We caught up with “pretty boy’ rockers Canterbury at Sonisphere.
This Lisa Fox for Rock Sins, I am here with Canterbury.
JP: Hello, I’m James Pipe. I play guitar.
LP: My name is Luke Prebble, I play the bass.
So guys, how’s it going?
LP: It’s going pretty well, yeah. We are pleased to be here at Sonisphere yeah. Enjoying ourselves.
How was the show?
LP: It was really good. We just didn’t really have that many expectations, we had no idea what to expect. It’s quite a big festival; it’s a big one to be on. And it went exceptionally well, it was real good fun.
What was it like playing in the tent?
LP: Yeah, we’re on the Phoenix stage.
LP: We’re not on the Phoenix stage?
JP: No, no the Bohemia stage.
LP: It’s a big tent.
JP: It is a big tent, yeah. I don’t think the main arena gates have opened yet, so there is quite a few people sheltering from the sun in there. So it was awesome, a full tent it’s a great, great feeling being up there in front of so many people. It’s the right buzz.
Are you guys going to check out any bands over the weekend?
JP: We’re just here this evening. Probably if there is time now, go and watch Band of Skulls I think they’re on the main stage. And I would also love to see Limp Bizkit;and probably Prodigy as well. So yeah, a few. Three, three bands.
That is not too bad; going for one day and playing as well.
JP: Yeah, we got lucky. If I could have come for a day, this would have been my day.
You guys have got a few festivals coming up; I wanted to ask you about GuidFest and TruckFest because they are the same day.
JP: They are the same day; we are going to have to race down to GuilFest after TruckFest and get there on time.
LP: We have a bracket of fifteen minutes to load out one of them; and then another fifteen minutes to load into the next one; otherwise we might miss our stage time…I’m sure we’ll be fine.
JP: It will be a good laugh…
LP: It will be fun.
JP: …trying to get there.
LP: We’ll document it. We’ve never done two shows in a day.
JP: Big festivals on that day.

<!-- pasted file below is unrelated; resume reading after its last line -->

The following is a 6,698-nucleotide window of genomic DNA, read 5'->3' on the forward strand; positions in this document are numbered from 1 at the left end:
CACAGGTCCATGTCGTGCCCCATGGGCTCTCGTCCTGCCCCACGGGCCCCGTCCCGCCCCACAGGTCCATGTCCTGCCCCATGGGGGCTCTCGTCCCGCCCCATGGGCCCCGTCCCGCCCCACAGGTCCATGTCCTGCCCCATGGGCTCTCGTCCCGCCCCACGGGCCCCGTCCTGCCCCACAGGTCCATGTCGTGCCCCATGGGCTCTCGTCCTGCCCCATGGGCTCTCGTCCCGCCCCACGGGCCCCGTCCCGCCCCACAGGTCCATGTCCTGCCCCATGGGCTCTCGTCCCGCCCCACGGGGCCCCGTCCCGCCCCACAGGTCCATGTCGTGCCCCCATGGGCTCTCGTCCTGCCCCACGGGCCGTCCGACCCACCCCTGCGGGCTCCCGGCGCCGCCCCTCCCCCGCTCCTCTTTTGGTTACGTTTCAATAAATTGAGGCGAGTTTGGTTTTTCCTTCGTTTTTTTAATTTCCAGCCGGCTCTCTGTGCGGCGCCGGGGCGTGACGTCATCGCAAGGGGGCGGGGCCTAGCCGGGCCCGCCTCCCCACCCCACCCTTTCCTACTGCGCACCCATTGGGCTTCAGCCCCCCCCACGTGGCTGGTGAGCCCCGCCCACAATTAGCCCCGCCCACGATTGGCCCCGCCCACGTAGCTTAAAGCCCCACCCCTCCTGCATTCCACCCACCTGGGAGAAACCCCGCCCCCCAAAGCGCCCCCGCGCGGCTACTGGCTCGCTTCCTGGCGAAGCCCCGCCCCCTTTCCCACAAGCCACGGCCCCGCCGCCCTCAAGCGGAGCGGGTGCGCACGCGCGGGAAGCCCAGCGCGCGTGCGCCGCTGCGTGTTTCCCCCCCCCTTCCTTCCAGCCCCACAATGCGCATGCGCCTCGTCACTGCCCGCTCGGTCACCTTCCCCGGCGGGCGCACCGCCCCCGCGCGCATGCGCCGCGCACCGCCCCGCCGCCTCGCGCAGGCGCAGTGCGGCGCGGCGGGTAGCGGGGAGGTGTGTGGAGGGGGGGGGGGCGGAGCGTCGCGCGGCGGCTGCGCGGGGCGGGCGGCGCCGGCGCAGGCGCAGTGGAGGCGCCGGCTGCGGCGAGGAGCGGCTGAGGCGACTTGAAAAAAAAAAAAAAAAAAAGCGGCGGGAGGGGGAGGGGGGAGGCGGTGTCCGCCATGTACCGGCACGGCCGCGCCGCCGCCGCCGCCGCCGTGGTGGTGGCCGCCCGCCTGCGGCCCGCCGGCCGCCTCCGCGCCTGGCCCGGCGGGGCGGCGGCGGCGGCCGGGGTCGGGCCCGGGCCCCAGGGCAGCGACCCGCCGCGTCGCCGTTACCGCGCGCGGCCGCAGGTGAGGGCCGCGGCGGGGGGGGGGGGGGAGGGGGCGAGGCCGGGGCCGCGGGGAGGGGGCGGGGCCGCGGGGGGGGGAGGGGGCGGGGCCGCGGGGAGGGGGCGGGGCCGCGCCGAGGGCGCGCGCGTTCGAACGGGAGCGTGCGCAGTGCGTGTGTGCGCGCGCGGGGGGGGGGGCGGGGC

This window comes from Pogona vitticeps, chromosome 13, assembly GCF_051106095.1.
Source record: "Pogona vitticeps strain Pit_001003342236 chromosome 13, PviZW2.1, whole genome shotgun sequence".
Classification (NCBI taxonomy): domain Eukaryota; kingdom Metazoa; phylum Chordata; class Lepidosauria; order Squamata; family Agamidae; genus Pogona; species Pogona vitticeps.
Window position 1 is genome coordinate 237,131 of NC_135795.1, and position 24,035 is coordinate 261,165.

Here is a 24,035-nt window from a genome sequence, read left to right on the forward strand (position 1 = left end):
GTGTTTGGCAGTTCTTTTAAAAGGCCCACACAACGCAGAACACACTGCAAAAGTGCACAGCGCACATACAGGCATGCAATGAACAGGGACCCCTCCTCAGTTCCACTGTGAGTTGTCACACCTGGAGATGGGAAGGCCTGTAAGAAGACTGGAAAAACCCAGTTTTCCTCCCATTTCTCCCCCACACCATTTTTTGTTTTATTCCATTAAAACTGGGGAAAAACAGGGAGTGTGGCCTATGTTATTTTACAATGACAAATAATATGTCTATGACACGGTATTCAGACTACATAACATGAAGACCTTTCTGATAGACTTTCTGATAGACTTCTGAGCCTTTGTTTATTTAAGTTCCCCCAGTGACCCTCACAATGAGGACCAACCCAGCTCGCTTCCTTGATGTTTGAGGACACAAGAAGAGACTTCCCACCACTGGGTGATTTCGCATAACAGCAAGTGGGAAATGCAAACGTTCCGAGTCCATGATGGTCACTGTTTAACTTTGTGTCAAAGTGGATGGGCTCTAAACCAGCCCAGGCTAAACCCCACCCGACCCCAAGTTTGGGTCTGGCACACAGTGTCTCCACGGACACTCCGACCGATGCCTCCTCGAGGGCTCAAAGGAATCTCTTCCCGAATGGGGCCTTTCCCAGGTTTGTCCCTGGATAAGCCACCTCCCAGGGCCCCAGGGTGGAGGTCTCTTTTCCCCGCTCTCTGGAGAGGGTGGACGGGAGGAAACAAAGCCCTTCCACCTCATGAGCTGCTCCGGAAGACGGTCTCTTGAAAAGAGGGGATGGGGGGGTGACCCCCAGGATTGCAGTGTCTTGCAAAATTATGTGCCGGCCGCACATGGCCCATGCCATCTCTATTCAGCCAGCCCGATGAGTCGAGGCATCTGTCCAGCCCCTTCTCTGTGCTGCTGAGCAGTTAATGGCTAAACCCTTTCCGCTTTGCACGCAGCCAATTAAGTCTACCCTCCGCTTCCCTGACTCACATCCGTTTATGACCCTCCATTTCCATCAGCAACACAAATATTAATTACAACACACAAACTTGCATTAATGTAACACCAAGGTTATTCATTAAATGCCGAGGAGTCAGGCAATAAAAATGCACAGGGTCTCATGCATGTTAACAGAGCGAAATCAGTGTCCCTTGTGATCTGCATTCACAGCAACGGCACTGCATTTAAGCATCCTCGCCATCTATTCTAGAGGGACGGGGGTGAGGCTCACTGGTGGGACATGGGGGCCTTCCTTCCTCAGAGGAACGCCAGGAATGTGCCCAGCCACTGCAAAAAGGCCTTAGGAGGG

LP: We’re not doing two shows in a day; we’re doing a little acoustic thing.
LP: An acoustica thing later; so it is kind of like two shows in one. But yeah, this one is going to be touch and go.
And you are playing 2000 Trees as well?
What else have you going going on aside from festivals?
JP: Nothing over the summer because it’s mainly just festivals full on.
LP: We’ve putting out a new music video, putting another song on to the radio waves in the next couple of weeks.
JP: It’s true; we’re releasing a single, that’s a big deal.
JP: Yeah, I was thinking live.
LP: We forget about those kind things, leave it for the record labels to sort out. We’re more into the shows obviously. But yes, we release a single and there is going to be a music video for it in the next week or so, and these festivals. At the end of the year there is hopefully going to be a bit more touring.
You released a new album this year, Dark Days; can you tell me about that?
LP: It is our third album under the name of Canterbury; our last two albums, our first album was written over essentially several years. You have all the time in the world to write your first album. The second album felt like a compilation of songs we had written over the last, was it four-year gap?
LP: …or three year gap. And then this one was much more honed and refined. One project of music, “Here we are. Let’s write it, let’s record it and release it.” All in the space of about twelve months. Rather than…
JP: Over a number of years.
How does that affect your writing process?
JP: It is more focused probably.
JP: You have one aim and you have a specific amount of time because we knew we had the studio booked for a certain amount of time and knew we had to get all the songs ready. So I think it probably makes us work harder and not be so happy to just sit around and scoop songs together and put an album out, and write an album as a piece.
LP: Yeah, it’s not adding pressure because it is good fun. But it is reason to sit there, you’re more proactive about that vibe, “Here we go again and let’s write more songs”. And it’s not a hardship. That’s a good thing.
JP: It is enjoyable, so it is okay.
LP: You want to write songs, so it’s cool.
I don’t know if you are going to be offended by this or not, but let’s go with it; you guys are quite a pretty boy band, you are pretty boys.
JP: Okay. Well thank you very much.
How do you feel being in the rock scene, which is quite, how would you word it?
Well I wouldn’t say ugly necessarily, I was going to go for gritty, but let’s go with it.
JP: No, I’m Joking. We are playing this festival obviously but I wouldn’t say we’re necessarily in the rock scene.
LP: Well, we play Rock music I guess, we do. But Kings of Leon aren’t ugly guys and they are doing okay. I don’t think music is one of the things in particular that looks matter. Although, maybe with pop music it does come in to play but alternative music shouldn’t really make any difference for us. I don’t really think, I personally don’t even think about it. If somebody thinks that we’re a pretty band, then…